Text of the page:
Measure for Measure

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“Measure for Measure” Symbol Analysis

“Measure for Measure” Symbol Icon
The play’s title derives from one of Jesus’s biblical sayings: “Judge not, that ye be not judged. For with that judgment ye judge, ye shall be judged: and with what measure you meet, it shall be measured unto you again.” (Matthew 7:1-2). The sense of this quote—and the moral of the play—boil down to a warning that everyone should, when judging others, be mindful of his or her own sins. After all, the fates of Lucio and Angelo illustrate that those who try to obscure personal faults by judging others harshly end up paying full “measure” for their misconduct.

“Measure for Measure” Quotes in Measure for Measure

The Measure for Measure quotes below all refer to the symbol of “Measure for Measure”. For each quote, you can also see the other characters and themes related to it (each theme is indicated by its own dot and icon, like this one:
Virtue Theme Icon
). Note: all page and citation info for the quotes below refers to the Simon & Schuster edition of Measure for Measure published in 2005.
Act 4, Scene 1 Quotes

Nor, gentle daughter, fear you not at all.
He is your husband on a pre-contract:
To bring you thus together ’tis no sin,
Sith that the justice of your title to him
Doth flourish the deceit. Come, let us go,
Our corn’s to reap, for yet our tithe’s to sow.

Related Characters: The Duke (speaker), Mariana
Related Symbols: “Measure for Measure”
Page Number: 4.1.78-83
Explanation and Analysis:

As the Duke encourages Mariana to follow his plan, he uses the language of sin and virtue to appease any doubts or concern she might have. He tells Mariana to "fear ... not" because sexual intercourse with Angelo is supposedly not sinful; Angelo "is" Mariana's husband, at least "on a pre-contrast." This social relationship is, however, remarkably similar to that between Isabella and Claudio, who were also betrothed to marry. This underscores the ways that laws, and rules become altered and rewritten in the changeable social sphere of Measure for Measure. The Duke appeals to the "justice" of this social relationship and social contract as a reason that Mariana could have intercourse with Angelo without being sinful. Then, he closes the scene with a typical rhyming couplet, again alluding to the idea of "measure for measure," and seemingly unconcerned by the moral ambiguity his comment is creating.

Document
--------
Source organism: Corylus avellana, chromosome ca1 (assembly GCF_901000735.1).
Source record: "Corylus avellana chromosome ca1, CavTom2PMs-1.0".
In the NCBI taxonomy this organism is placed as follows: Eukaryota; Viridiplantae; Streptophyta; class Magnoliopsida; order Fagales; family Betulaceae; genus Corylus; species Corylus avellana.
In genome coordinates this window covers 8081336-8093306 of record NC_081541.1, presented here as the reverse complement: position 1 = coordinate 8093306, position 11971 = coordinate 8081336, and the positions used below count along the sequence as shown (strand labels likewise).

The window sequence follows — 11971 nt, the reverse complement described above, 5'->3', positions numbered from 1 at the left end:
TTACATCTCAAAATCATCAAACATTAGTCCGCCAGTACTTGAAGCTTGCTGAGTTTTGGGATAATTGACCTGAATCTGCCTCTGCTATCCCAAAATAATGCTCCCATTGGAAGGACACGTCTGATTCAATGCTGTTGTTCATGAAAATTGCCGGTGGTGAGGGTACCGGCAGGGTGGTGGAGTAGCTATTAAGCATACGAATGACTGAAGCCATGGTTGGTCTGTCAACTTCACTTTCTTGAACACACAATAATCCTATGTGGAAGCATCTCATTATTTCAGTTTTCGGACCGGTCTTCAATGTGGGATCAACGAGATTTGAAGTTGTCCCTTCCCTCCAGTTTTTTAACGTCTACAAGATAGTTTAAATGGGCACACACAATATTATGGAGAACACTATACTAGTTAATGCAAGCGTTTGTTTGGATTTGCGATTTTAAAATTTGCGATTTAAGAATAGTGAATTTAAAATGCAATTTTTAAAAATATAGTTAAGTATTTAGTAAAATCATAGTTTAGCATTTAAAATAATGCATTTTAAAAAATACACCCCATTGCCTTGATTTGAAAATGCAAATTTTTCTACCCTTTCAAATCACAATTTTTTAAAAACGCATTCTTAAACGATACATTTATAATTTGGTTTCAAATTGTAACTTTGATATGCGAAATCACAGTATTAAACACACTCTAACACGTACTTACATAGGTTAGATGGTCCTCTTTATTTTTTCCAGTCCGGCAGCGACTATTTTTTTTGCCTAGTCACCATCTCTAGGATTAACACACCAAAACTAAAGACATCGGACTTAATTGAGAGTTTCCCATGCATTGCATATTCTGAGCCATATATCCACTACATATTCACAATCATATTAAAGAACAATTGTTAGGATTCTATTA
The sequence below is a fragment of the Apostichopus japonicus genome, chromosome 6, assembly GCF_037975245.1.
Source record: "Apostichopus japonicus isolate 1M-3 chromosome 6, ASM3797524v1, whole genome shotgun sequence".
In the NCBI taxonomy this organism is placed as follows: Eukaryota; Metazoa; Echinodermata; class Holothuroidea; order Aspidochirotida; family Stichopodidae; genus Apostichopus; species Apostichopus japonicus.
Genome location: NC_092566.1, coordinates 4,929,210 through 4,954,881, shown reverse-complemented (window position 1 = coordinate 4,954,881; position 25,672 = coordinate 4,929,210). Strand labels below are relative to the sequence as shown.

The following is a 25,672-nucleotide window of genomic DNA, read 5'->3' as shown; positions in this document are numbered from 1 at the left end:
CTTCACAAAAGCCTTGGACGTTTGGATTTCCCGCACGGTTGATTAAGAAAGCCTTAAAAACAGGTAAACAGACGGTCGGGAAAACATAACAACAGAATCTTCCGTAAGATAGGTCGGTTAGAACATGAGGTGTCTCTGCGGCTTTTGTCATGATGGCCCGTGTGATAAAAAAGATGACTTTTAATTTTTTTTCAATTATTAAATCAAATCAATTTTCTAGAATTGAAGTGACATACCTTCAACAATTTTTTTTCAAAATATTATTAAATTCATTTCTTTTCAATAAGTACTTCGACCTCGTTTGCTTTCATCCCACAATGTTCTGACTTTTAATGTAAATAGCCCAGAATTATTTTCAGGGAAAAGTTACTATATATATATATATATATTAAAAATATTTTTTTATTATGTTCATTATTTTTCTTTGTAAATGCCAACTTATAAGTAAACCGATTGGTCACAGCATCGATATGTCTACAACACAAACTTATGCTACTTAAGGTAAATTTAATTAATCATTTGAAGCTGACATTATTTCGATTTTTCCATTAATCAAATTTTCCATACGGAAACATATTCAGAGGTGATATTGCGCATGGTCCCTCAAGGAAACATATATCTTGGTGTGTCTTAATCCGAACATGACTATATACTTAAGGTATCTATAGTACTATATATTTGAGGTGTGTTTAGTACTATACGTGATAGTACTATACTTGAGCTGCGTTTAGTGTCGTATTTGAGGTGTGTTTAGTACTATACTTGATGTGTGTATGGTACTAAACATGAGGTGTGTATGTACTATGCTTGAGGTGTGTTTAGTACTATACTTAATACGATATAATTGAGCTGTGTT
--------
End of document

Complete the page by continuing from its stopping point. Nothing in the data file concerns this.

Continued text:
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Act 5, Scene 1 Quotes

For this new-married man approaching here,
Whose salt imagination yet hath wrong’d
Your well-defended honor, you must pardon
For Mariana’s sake; but as he adjudg’d your brother—
Being criminal, in double violation
Of sacred chastity and of promise-breach,
Thereon dependant, for your brother’s life—
The very mercy of the law cries out
Most audible, even from his proper tongue,
“An Angelo for Claudio, death for death!”
Haste still pays haste, and leisure answers leisure;
Like doth quit like, and Measure still for Measure.
Then, Angelo, thy fault’s thus manifested;
Which though thou wouldst deny, denies thee vantage.
We do condemn thee to the very block
Where Claudio stoop’d to death, and with like haste.
Away with him!

Related Characters: The Duke (speaker), Isabella, Claudio, Angelo, Mariana
Related Symbols: “Measure for Measure”
Page Number: 5.1.455-475
Explanation and Analysis:

The irony of the play is fully revealed on stage, by the city gates; the Duke openly states that Angelo has indeed committed the same crime for which he sentenced Claudio to death. And so, according to the "eye for an eye" (or, "Measure still for Measure") notion of retributive justice, Angelo should be condemned to death as well, receiving the same judgment that he doled out to others. It is no accident that the Duke, who has manufactured the play's entire plot, here reveals its fundamental irony. The Duke also seems to advocate for its "Measure for Measure" brand of justice. According to the Duke, it is "the very mercy of the law" which cries of "Measure for Measure"; he even curiously associates the term mercy with retributive justice. As we know well, however, the Duke's words are not always what they may seem to be. He is not actually planning to kill Angelo for this "fault," but he can exercise his power and momentarily pretend that he will carry out this threat. 

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